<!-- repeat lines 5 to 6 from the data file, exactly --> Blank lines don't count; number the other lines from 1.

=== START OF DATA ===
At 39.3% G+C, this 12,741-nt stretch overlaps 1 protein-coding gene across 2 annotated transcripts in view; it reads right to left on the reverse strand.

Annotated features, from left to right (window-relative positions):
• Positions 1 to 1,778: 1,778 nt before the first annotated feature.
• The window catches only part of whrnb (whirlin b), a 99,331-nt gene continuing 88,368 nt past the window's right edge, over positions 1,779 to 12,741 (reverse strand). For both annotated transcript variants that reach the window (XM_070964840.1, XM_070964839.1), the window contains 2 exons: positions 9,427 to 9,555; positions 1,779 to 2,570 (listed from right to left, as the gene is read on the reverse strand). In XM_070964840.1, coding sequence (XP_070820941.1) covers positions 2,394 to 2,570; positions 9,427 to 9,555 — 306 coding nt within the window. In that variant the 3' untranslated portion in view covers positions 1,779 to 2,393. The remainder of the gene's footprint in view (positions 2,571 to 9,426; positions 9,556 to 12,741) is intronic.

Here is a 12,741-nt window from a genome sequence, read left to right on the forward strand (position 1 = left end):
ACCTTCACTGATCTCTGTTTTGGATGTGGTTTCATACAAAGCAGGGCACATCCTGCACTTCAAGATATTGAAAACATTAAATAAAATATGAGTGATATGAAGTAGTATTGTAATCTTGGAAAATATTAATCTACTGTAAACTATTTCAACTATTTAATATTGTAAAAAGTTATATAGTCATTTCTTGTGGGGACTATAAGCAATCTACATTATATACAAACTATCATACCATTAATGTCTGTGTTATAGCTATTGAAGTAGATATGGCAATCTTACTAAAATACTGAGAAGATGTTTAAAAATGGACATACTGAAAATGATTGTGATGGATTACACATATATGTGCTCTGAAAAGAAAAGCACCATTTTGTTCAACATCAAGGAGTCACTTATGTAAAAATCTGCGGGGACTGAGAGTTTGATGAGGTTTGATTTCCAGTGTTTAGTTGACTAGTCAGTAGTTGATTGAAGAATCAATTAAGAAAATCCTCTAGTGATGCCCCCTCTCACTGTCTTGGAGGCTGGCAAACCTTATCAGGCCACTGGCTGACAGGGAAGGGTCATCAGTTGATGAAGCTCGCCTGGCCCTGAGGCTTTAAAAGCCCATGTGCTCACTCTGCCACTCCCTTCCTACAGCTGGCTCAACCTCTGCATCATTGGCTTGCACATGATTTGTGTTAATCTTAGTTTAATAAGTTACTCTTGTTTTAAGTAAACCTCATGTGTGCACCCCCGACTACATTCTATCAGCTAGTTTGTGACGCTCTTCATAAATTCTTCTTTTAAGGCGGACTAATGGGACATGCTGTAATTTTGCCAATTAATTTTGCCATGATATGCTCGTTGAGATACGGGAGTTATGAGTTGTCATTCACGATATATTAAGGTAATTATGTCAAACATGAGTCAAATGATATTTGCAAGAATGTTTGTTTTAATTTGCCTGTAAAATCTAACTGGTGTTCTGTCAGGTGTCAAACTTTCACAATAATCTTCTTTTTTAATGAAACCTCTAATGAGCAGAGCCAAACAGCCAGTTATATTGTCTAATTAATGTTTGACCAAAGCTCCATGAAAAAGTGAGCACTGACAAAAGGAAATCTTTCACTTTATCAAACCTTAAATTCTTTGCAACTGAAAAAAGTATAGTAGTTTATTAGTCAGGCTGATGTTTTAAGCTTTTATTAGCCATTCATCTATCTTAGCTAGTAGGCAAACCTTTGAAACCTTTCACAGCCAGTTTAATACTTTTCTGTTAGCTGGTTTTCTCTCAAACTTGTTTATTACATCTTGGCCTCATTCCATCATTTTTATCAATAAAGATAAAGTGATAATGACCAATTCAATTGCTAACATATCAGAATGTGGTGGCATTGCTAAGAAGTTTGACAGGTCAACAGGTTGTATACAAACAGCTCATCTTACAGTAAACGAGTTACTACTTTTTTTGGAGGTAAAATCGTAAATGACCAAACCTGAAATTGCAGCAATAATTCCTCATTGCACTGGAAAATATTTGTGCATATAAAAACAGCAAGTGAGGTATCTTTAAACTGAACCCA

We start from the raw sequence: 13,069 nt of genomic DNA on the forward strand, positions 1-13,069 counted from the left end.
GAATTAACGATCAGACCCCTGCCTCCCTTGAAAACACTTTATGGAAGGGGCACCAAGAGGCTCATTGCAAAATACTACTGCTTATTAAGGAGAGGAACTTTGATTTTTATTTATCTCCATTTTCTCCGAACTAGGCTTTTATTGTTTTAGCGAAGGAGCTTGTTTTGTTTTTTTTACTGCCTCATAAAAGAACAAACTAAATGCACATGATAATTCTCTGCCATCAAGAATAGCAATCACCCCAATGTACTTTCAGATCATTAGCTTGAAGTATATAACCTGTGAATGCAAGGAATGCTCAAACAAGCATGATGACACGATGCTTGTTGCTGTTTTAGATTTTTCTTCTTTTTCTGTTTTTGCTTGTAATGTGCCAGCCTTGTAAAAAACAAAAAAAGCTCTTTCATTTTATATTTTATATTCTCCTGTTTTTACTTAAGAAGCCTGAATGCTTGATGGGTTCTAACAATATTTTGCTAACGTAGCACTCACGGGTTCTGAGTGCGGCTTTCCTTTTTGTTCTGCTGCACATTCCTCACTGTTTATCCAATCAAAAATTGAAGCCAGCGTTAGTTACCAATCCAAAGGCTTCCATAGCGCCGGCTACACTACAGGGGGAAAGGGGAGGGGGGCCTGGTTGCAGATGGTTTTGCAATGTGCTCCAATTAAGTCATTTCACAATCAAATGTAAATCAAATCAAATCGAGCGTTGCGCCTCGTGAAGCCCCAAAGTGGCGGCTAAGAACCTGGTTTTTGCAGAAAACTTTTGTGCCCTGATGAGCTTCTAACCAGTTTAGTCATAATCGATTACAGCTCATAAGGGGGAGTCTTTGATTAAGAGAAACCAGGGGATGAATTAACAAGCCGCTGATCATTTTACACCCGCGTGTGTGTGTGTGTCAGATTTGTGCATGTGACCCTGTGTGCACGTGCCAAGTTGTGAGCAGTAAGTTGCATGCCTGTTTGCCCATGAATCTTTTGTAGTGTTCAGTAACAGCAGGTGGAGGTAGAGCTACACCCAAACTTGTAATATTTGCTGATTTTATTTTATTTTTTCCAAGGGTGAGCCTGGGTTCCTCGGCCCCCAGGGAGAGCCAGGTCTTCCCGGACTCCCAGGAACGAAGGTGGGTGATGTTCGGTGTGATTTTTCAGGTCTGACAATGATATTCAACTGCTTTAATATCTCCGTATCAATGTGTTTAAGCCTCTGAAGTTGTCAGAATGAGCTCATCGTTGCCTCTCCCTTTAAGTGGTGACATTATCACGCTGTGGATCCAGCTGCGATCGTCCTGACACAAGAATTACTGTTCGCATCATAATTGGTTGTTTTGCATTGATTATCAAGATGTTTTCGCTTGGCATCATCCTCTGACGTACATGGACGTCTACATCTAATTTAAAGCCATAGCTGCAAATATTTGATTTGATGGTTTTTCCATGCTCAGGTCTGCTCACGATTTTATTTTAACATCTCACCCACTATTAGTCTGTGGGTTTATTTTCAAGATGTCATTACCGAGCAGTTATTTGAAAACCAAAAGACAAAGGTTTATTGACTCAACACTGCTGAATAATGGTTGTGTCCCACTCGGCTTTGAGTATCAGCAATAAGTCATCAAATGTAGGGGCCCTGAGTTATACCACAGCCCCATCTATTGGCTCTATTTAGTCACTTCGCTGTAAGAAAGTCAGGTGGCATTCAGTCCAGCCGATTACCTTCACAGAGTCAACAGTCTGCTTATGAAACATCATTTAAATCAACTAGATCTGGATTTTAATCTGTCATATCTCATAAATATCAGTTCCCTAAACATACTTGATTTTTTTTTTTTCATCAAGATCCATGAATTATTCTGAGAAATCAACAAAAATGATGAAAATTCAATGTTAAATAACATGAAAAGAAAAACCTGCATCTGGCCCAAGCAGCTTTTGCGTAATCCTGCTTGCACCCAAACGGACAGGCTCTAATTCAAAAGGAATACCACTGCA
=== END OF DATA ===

Here is a 12,741-nt window from a genome sequence, read left to right on the forward strand (position 1 = left end):
ACCTTCACTGATCTCTGTTTTGGATGTGGTTTCATACAAAGCAGGGCACATCCTGCACTTCAAGATATTGAAAACATTAAATAAAATATGAGTGATATGAAGTAGTATTGTAATCTTGGAAAATATTAATCTACTGTAAACTATTTCAACTATTTAATATTGTAAAAAGTTATATAGTCATTTCTTGTGGGGACTATAAGCAATCTACATTATATACAAACTATCATACCATTAATGTCTGTGTTATAGCTATTGAAGTAGATATGGCAATCTTACTAAAATACTGAGAAGATGTTTAAAAATGGACATACTGAAAATGATTGTGATGGATTACACATATATGTGCTCTGAAAAGAAAAGCACCATTTTGTTCAACATCAAGGAGTCACTTATGTAAAAATCTGCGGGGACTGAGAGTTTGATGAGGTTTGATTTCCAGTGTTTAGTTGACTAGTCAGTAGTTGATTGAAGAATCAATTAAGAAAATCCTCTAGTGATGCCCCCTCTCACTGTCTTGGAGGCTGGCAAACCTTATCAGGCCACTGGCTGACAGGGAAGGGTCATCAGTTGATGAAGCTCGCCTGGCCCTGAGGCTTTAAAAGCCCATGTGCTCACTCTGCCACTCCCTTCCTACAGCTGGCTCAACCTCTGCATCATTGGCTTGCACATGATTTGTGTTAATCTTAGTTTAATAAGTTACTCTTGTTTTAAGTAAACCTCATGTGTGCACCCCCGACTACATTCTATCAGCTAGTTTGTGACGCTCTTCATAAATTCTTCTTTTAAGGCGGACTAATGGGACATGCTGTAATTTTGCCAATTAATTTTGCCATGATATGCTCGTTGAGATACGGGAGTTATGAGTTGTCATTCACGATATATTAAGGTAATTATGTCAAACATGAGTCAAATGATATTTGCAAGAATGTTTGTTTTAATTTGCCTGTAAAATCTAACTGGTGTTCTGTCAGGTGTCAAACTTTCACAATAATCTTCTTTTTTAATGAAACCTCTAATGAGCAGAGCCAAACAGCCAGTTATATTGTCTAATTAATGTTTGACCAAAGCTCCATGAAAAAGTGAGCACTGACAAAAGGAAATCTTTCACTTTATCAAACCTTAAATTCTTTGCAACTGAAAAAAGTATAGTAGTTTATTAGTCAGGCTGATGTTTTAAGCTTTTATTAGCCATTCATCTATCTTAGCTAGTAGGCAAACCTTTGAAACCTTTCACAGCCAGTTTAATACTTTTCTGTTAGCTGGTTTTCTCTCAAACTTGTTTATTACATCTTGGCCTCATTCCATCATTTTTATCAATAAAGATAAAGTGATAATGACCAATTCAATTGCTAACATATCAGAATGTGGTGGCATTGCTAAGAAGTTTGACAGGTCAACAGGTTGTATACAAACAGCTCATCTTACAGTAAACGAGTTACTACTTTTTTTGGAGGTAAAATCGTAAATGACCAAACCTGAAATTGCAGCAATAATTCCTCATTGCACTGGAAAATATTTGTGCATATAAAAACAGCAAGTGAGGTATCTTTAAACTGAACCCA